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The draws for the Champions League and Europa League are set, and remember you can catch all the action on Paramount+. But who will be happiest with their lot? Let's find out below:

Winners: Napoli and those who believe in divine influence

It so often feels trite to talk about football in terms of destiny and fate. If the Serie A leaders win the Champions League this season it will be because of the exceptional squad of footballers they have built, not the whims of a deity. Having said that, if a higher power were meddling in the trivialities of football, they might script a season in which Argentina won a World Cup for Diego Maradona at the same time as his former club brought the greatest of prizes to Naples.

Luciano Spalletti's side were in the inner ring of four serious contenders before the balls broke the way they did in Nyon. Now their three most serious rivals to the crown can slug it out among themselves whilst they take what ought to be a serene route to Istanbul past AC Milan and one of Inter Milan or Benfica. Napoli could scarcely have dreamed up a more favorable draw. If there is an interventionist god, perhaps he wears sky blue. 

Loser: Pep Guardiola's sleep cycle

What haunts Pep Guardiola in his nightmares? Is it the sight of Kathy Bates clutching her Oscar for Misery in delight, Julia Roberts doomed to a decade long wait for the top prize, her stellar underlying metrics in Pretty Woman not reflected in the final result? Could it be the Bad Boy Detroit Pistons deploying the Jordan Rules to such brutal effect on the greatest basketball player there ever was? For now. at least. it might be the fiendish Champions League draw that lies ahead of him.

Guardiola has long sweated over his tactical plans for these biggest of occasions, now he meets a manager in Julian Nagelsmann who changes his systems with the same reckless abandon that he does. If he makes it through the clash of the hydras, a tactical battle of minutiae will likely be followed by a game tailor made to prey on Manchester City's insecurities over the Champions League. Real Madrid, assuming they get by Chelsea, the team who never know they're beaten, against an opponent who with every passing year seems more convinced that something is going to go wrong somewhere. City still seem the most likely to make it through their half of the draw but they and their manager are bound to have an unbearable time doing so.

Winner: Benfica's bank manager

Being as all football is increasingly a prelude to what the world really wants -- transactions, the more expensive and ill-considered the better -- it seems inevitable that the continent will be watching Benfica with one eye firmly on which player they want to prise from the Estadio Da Luz. The Portuguese leaders are likely semifinalists, any team that gets that far in surprise fashion tend to find that they are swiftly carrion for Europe's richest sides.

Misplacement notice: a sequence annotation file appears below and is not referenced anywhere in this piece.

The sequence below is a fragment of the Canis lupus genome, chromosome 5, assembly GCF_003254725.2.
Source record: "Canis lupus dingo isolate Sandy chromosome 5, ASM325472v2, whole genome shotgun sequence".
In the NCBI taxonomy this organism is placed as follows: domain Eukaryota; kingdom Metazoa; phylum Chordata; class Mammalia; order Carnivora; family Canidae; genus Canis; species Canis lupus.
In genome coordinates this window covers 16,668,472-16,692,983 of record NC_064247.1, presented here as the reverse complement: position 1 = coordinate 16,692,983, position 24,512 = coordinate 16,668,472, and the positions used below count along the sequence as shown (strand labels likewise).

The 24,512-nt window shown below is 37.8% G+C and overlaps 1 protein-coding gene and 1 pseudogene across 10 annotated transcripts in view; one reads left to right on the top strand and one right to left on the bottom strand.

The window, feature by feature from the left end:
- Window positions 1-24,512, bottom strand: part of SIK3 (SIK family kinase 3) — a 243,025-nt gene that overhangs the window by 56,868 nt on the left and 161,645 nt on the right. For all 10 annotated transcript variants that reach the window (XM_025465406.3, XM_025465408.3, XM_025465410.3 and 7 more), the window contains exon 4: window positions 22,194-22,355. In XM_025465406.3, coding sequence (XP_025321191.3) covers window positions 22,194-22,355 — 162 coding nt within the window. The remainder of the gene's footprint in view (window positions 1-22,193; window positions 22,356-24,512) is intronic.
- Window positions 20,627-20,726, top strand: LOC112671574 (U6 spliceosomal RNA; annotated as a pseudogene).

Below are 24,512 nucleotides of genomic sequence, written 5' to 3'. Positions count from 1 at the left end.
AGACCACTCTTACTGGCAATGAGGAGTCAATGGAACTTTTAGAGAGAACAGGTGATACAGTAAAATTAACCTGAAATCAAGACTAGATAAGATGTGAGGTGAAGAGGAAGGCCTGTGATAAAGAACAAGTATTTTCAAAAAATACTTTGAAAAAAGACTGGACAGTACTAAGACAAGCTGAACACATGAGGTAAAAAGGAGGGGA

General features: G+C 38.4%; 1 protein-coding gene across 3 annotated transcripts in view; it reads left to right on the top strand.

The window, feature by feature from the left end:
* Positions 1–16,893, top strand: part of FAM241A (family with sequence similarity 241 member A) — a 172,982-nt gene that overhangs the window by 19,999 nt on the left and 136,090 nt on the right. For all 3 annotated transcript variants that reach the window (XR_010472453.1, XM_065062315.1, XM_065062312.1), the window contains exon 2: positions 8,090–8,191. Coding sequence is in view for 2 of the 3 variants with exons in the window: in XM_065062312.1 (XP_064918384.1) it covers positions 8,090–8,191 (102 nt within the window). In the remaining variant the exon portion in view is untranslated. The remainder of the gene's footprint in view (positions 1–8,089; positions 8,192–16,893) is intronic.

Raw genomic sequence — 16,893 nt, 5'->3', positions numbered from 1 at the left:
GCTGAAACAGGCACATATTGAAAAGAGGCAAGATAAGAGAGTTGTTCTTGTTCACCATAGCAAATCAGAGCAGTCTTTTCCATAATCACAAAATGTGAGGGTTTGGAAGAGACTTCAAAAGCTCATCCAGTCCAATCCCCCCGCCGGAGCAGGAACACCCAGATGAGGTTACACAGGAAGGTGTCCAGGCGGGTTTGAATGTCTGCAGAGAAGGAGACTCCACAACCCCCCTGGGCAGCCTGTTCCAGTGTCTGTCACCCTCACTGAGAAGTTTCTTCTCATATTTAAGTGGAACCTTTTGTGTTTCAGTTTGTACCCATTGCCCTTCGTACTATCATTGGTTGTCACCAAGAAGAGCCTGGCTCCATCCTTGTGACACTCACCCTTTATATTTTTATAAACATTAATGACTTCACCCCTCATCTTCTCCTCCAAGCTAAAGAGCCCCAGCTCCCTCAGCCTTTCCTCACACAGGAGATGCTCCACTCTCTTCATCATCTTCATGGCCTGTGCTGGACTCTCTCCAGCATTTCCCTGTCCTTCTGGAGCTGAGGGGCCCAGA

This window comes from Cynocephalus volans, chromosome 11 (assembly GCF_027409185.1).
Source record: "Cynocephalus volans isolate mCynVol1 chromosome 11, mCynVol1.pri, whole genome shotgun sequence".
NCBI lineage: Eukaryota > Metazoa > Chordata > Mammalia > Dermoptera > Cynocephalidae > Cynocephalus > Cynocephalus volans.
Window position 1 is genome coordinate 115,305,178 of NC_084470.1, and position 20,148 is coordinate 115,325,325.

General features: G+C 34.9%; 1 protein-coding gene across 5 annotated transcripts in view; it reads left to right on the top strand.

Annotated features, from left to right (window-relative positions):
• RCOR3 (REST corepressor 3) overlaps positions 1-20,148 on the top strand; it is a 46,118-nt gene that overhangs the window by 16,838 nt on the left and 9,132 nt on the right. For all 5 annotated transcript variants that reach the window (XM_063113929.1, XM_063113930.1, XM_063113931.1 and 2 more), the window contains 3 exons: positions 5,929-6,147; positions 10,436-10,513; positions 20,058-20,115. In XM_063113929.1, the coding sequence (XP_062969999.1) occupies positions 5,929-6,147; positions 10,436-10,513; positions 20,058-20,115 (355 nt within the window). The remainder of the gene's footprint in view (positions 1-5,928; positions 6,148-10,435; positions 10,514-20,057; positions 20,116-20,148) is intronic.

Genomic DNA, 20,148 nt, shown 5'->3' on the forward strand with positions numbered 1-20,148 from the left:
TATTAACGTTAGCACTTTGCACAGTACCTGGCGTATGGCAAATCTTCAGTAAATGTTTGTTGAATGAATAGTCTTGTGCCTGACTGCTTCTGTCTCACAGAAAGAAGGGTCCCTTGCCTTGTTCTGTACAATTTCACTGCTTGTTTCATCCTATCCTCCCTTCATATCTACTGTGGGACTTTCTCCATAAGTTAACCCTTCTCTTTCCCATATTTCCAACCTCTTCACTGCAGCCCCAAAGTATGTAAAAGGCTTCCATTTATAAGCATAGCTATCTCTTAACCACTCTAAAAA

There will already be those licking their lips at the prospect of snaring Goncalo Ramos, the star striker whose scoring exploits mean Darwin Nunez's exit has gone unnoticed, but the greatest prize of all might be center back Antonio Silva. His chance to shine will come when he is matched up with Romelu Lukaku and Lautaro Martinez. There are plenty in the game who would expect him to seize it and mark himself out as Europe's next defensive superstar. If Benfica's coffers are not already full to bursting they may be soon.

Bonus Europa League winner: Jose Mourinho

... And no, not just because of the horrendous few months his great rival Guardiola seems destined for. Almost every tie in the Europa League seems tailor made to vindicate the Special One. If Manchester United were to fall to Sevilla, well that's football heritage. Defeat for Juventus at any stage and he can unleash another magnificent barb at the expense of a rival, though the Conference League will do well to better his glorious takedown of Lazio after their defeat to AZ Alkmaar on Thursday night. "I feel sorry for UEFA, who now have to spend money to ship the Conference League trophy. It could have stayed in Rome, but now instead it'll probably have to go to Florence."

If results go as expected, rarely a given in the Europa League, his side should just about shade Feyenoord and might well overcome a Bayer Leverkusen side whose Neverkusen tag marks them out, in Mourinho's eyes at least, as the polar opposite of this serial winner. Then the stage is set for a reunion with Manchester United in Budapest. One suspects that whatever the result in that final, Mourinho will find a way to cast himself as the ultimate victor. Doubtless we will all be in stitches watching him do so.